• Warning signs are:
    • Adding or using singletons
    • Adding or using static fields or static methods
    • Adding or using static initialization blocks
    • Adding or using registries
    • Adding or using service locators

Flaw #4: Class Does Too Much (link)

  • Object oriented design allows you to split responsibilities into individually tested objects. Using an object oriented language does not prevent people from writing procedural code. In fact, most times when someone does not want to write tests it is because their code is hard to test.
  • Warning Signs:
    • Summing up what the class does includes the word “and”
    • Class would be challenging for new team members to read and quickly “get it”
    • Class has fields that are only used in some methods
    • Class has static methods that only operate on parameters

There’s typically no magic wand to wave and make hard to test code instantly testable. Engineers need to have an open mind and learn how to write code designed for testability. (In my experience 90% of the time this involves test driven design and test driven development.) These ideas above, and many of Miško’s other posts are a fantastic starting point for adopting that new way of thinking.

Please link it up with your favorite testability mindset readings.

Written by Jonathan

November 29th, 2008 at 5:26 pm

Recommended: etckeeper to keep all your server’s /etc in git (or bzr or hg)

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Reading time: 2 – 3 minutes

I’m using etckeeper to keep my /etc directory in version control (git).

When you make changes to a server, there are always risks. And even if you have a great backup strategy (I recommend backupninja), sometimes you change a config in the wrong way, which can ruin an otherwise great night. Why don’t we have an easy way to version control this very important configuration directory? (Ubuntu is working on it).

Here’s what $ sudo gitk will show you after a few changes in your /etc.
etckeeper with git

It’s no surprise that this comes from Joey Hess, who also wrote how to keep your life in svn. I was going to check into subversion all of /etc, but this has been a better experience so far: it has automatic hooks to do pre and post apt-get update commits. So you can more easily see what each package does to your configuration. Also, etckeeper takes care of permissions where svn can’t.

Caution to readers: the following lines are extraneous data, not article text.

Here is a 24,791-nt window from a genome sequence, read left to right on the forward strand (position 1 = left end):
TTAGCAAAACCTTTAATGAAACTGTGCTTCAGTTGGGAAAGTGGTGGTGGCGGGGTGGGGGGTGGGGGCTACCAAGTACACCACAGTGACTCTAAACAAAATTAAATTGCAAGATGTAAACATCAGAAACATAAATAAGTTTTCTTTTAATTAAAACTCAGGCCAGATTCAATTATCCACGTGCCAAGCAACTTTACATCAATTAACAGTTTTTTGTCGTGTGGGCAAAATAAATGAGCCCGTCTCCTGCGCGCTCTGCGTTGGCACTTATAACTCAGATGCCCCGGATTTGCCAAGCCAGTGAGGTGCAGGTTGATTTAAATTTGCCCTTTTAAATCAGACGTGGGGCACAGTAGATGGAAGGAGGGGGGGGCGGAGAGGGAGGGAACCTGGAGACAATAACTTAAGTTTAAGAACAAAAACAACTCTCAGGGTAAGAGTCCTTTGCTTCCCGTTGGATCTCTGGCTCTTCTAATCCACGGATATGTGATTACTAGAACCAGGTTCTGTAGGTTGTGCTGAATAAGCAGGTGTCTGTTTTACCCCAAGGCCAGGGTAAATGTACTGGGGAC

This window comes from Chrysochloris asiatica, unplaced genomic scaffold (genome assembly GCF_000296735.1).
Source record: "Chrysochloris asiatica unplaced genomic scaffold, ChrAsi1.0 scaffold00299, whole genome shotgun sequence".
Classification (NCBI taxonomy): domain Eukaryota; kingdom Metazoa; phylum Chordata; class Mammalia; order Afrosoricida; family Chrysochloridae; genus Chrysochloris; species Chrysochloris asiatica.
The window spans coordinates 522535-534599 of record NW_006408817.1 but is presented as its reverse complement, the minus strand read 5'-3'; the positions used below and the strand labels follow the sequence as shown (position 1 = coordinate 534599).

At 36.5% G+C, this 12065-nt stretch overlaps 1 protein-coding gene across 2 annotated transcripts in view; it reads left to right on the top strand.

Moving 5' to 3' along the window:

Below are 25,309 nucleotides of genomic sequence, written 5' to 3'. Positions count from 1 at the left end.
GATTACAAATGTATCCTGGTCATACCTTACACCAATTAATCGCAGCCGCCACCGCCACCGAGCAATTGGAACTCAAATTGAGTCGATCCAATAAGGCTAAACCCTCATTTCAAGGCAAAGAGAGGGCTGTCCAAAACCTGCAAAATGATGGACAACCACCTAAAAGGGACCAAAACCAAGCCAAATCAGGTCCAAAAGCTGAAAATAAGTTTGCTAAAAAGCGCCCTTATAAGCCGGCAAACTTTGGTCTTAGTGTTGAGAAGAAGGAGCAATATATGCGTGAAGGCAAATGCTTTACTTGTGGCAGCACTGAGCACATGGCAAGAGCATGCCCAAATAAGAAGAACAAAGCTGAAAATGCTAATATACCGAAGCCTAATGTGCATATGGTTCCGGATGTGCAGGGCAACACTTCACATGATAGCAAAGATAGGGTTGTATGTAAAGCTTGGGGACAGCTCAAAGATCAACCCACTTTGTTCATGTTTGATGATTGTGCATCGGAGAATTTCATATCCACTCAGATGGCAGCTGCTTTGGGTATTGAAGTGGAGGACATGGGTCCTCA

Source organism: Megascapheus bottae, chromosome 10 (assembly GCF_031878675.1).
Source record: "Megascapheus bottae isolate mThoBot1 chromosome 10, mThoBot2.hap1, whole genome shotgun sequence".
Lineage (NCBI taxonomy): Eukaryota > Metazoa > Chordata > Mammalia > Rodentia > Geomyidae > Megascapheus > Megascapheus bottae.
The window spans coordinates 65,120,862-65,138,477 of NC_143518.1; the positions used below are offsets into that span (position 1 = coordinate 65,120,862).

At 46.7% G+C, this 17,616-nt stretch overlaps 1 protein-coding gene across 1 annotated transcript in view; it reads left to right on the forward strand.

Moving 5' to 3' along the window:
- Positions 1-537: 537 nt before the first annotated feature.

If you’re ready to install, here’s how you do it. I didn’t use the deb distribution because it is quite out of date, instead I pulled down the newest directly from Joey’s git repository.

$ sudo apt-get install git-core gitk
$ cd ~/
$ git://git.kitenet.net/etckeeper
$ cd etckeeper
( read the README and INSTALL files )
( possibly edit etckeeper.conf if you want to use bazaar or mecurial instead of git )
$ sudo make install  ( It's okay if it warns that bzr support not installed if you're not using it )
# sudo etckeeper init
$ cd /etc
$ sudo git status
$ sudo git commit -m "Initial checkin"

That’s it! Check out the README for day to day examples.

Whenever you use apt to install a program, it checks in any uncommitted changes, and then checks in the /etc after apt finishes. /etc is just a regular git repository (except for security permissions require using sudo), so you can also commit changes anytime you want.

Here’s another person’s take on etckeeper. New to Git? Check out Git for Computer Scientists.

Written by Jonathan

November 23rd, 2008 at 1:52 am

Posted in code

Tagged with ,

Using Hibernate UserType’s for oddly formatted legacy tables (with tests)

with 2 comments

Reading time: < 1 minute

If you are using Hibernate with an existing (ahem, “creative”) database schema sooner or later you will be stuck with a field that Hibernate can’t parse. Say there is a Dimension column which stores the integer dimensions as a string "003X001X010". That would be 3 by 1 by 10 units.

You can implement UserType to transparently convert a proprietorially formatted field into first class objects of your choice.

And you can do it in a testable manner.

I’ll show the tests first, then the custom UserType. Right after the bump. (Click the post permalink to read the rest).

Read the rest of this entry »

Written by Jonathan

November 10th, 2008 at 1:23 am

Posted in code, java

Tagged with

How to Send Picture Mail via SMS / MMS on the iPhone

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Reading time: 2 – 3 minutes

If you have an iPhone but have trouble figuring out how to send people text messages with pictures, or MMS messages, here’s a fix.

Go to the camera app and view the picture you want to send, click the send button and email it to one of the special email addresses below, based on their phone number and carrier. These are the SMS gateways from the carriers so the picture will be converted into a picture mail message and you’ll make somebody’s day (-;

Carrier Email to SMS gateway
Alltel full_phone_number@message.alltel.com
AT&T (Cingular) full_phone_number@txt.att.net
Boost Mobile full_phone_number@myboostmobile.com
Einstein PCS full_phone_number@einsteinmms.com
Sprint full_phone_number@messaging.sprintpcs.com
T-Mobile full_phone_number@tmomail.net
US Cellular full_phone_number@mms.uscc.net
Verizon Wireless full_phone_number@vzwpix.com
(@vztext is another, but it strips out pictures)
Virgin Mobile full_phone_number@vmobl.com

I hope this helps you.

Written by Jonathan

November 8th, 2008 at 4:11 pm

Posted in Uncategorized